Electronics > Manufacturing & Assembly

DIY SMD with 0.25mm pads / 0.5mm pitch, any advice

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prutser:
I tried to solder (reflow) an 8 pin device 2x2mm (only pads underneath, not visible from the side). Stencil and PCB from JLPCB. I do not have a stencil printer, so taped
the PCB and the stencil to apply the paste.  I have tried over 10 times, but whatever I do I always get too much paste, bridging 2 pins.
I used the squeegee only a single pass without applying too much pressure, but still too much paste.

Did the same operation while pressing the stencil to the PCB next to the part (to avoid the stencil lifted) but still too much paste on the pads. Finally ended up using an 0.25mm enameled wire to apply the paste to the pads, and this seems to be successful. The last option was very difficult, but still doable for an 8 pin device. (one drop of paste on the wire was already larger than a pad)

My next PCB will contain an LMX2595, which has the same pad size and pitch, but 40 pins instead of 8  :'( 

Anyone has any experience if this is possible by DIY ?  Would a solder paste printer help ? ( it seems most serious ones cost over 1k )
I was also considering to use a brush instead of a squeegee, just must try, but maybe someone did already.

Any experiences / suggestions would be more than welcome. 

Doctorandus_P:
First it's possible the aperture openings in the stencil are just too big. Solder stencils are a *&^%$#@! because some manufacturers tend to shrink the aperture openings by some (arbitrary?) amount, while others may just make what you order.

Another factor is the thickness of the solder stencil. For very fine stuff you may need to go to a thinner stencil.

If it is a QFN (you did not give more info). then maybe longer pads (on the outside) may help. They should be exposed by the solder mask, but not on the solder stencil. This gives excessive solder an opportunity to flow away without causing shorts.

prutser:
Thanks for your reply. Longer pads might help, maybe I'll try that next time. A thinner stencil is something I considered as well. The particular part was an LTC5596 8 pin DFN flip chip.

tooki:

--- Quote from: prutser on June 09, 2024, 05:46:08 pm ---I tried to solder (reflow) an 8 pin device 2x2mm (only pads underneath, not visible from the side). Stencil and PCB from JLPCB. I do not have a stencil printer, so taped
the PCB and the stencil to apply the paste.  I have tried over 10 times, but whatever I do I always get too much paste, bridging 2 pins.
I used the squeegee only a single pass without applying too much pressure, but still too much paste.

--- End quote ---
For next time, reduce your stencil apertures a bit, since doing it by hand tends to result in more than desired.

But for this one you have now: I’m concerned about your statement “without applying too much pressure”, because you fundamentally want a fair bit of pressure so that the stencil is wiped completely clean by the squeegee. The idea is for the paste to fill the holes and be scraped level with the top of the stencil, and for the stencil to be in perfect contact with the board so that nothing squeezes out. And you want this to occur in ONE pass! DO NOT make multiple passes, as this results in smearing the paste underneath.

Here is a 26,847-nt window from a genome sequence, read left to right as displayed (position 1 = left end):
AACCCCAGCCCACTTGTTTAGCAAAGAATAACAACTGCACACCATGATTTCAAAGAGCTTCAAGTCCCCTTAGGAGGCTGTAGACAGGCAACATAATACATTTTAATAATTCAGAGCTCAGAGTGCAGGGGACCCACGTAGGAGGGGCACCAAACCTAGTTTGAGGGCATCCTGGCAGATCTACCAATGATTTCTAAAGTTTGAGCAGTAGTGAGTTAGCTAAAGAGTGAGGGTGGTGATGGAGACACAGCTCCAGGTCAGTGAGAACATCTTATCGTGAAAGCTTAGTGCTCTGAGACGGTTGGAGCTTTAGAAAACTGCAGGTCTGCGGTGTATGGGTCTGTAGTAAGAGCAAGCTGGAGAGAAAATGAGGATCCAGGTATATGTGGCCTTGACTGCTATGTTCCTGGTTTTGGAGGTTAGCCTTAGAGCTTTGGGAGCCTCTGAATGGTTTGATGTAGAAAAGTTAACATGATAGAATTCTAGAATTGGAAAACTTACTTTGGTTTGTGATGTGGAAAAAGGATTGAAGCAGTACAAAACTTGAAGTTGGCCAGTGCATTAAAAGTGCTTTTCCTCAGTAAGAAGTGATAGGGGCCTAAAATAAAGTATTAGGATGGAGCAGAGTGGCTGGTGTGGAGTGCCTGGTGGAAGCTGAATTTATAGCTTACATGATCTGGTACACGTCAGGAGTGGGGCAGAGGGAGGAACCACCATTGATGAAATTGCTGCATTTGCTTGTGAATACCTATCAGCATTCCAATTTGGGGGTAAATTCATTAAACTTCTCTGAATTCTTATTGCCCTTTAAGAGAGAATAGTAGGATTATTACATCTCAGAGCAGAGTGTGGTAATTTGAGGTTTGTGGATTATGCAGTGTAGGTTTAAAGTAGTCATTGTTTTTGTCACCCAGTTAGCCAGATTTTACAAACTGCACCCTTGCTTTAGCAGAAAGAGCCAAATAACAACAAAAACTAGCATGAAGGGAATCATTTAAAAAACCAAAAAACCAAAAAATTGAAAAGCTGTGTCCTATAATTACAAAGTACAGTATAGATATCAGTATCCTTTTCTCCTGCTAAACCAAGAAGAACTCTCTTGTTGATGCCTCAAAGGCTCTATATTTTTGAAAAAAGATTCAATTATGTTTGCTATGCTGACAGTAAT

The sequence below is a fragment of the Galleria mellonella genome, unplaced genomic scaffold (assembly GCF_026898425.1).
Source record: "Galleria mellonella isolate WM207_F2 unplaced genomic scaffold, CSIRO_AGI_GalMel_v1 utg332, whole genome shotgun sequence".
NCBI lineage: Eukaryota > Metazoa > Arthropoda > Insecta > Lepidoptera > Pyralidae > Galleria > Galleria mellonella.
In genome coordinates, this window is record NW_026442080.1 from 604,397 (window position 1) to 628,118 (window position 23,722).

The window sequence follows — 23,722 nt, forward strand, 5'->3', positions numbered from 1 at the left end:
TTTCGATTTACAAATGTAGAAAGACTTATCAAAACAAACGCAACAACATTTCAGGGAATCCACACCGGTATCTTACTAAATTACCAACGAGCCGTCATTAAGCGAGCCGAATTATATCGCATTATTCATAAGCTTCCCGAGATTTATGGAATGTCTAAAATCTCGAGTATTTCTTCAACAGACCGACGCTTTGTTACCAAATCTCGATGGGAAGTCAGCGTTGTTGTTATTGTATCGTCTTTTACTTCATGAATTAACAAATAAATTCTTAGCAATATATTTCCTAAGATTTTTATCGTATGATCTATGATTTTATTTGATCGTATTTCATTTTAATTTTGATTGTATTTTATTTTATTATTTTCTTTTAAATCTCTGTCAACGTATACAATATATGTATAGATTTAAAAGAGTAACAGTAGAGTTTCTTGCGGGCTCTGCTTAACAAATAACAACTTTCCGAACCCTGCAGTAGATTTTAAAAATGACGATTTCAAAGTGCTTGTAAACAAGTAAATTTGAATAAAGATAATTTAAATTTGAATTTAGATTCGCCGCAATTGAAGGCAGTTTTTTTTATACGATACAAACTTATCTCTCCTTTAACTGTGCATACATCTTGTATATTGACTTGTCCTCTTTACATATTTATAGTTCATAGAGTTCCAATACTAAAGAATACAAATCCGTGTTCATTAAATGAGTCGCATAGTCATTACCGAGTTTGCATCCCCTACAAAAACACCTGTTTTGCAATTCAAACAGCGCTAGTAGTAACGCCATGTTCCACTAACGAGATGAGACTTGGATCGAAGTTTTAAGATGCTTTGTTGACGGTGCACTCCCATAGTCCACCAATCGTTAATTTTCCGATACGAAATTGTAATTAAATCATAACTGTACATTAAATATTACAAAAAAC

A soft squeegee (like a credit card) can seem more forgiving, but IMHO is harder to use because the pressure applied is inconsistent across its width. A metal putty knife is often a better choice, but the very best squeegee I’ve used is one a coworker made himself out of two layers of old stencils. He took two of them, with their razor sharp edges, and laid them on top of each other, sandwiched between two 2mm aluminum sheets as a handle. The stencils stick out different amounts (approximately 6mm and 9mm) so that one is the actual squeegee edge, the other simply provides some support so it doesn’t flex too much. See img_3336.

Img_3338 shows how to use the homemade squeegee, and what happens when you use it, and what happens if you go over it again: the stencil will lift a bit after the first pass, and if you press it down again, the paste will smear a bit. That smeared paste now acts as a spacer when you press down again, so the second pass will force paste under the stencil.

Also, 0.25mm apertures are quite small, so this is a situation where a finer paste (T4 or T5) might make sense.

wraper:
You must ensure that stencil in tightly pressed against PCB which can be an issue if PCB is small and/or IC is located close to the edge (you can try moving squeegee at 45o so application starts from the corner or from other direction to mitigate it or surround PCB with something flat of the same thickness under the stencil). Also you need to press real hard with a quite stiff metal squeegee. Stencil must be clean of the paste behind the squeegee, paste should be only in holes, none or barely any on the stencil surface. You must ensure that PCB is precisely aligned and does not move while the paste is applied.

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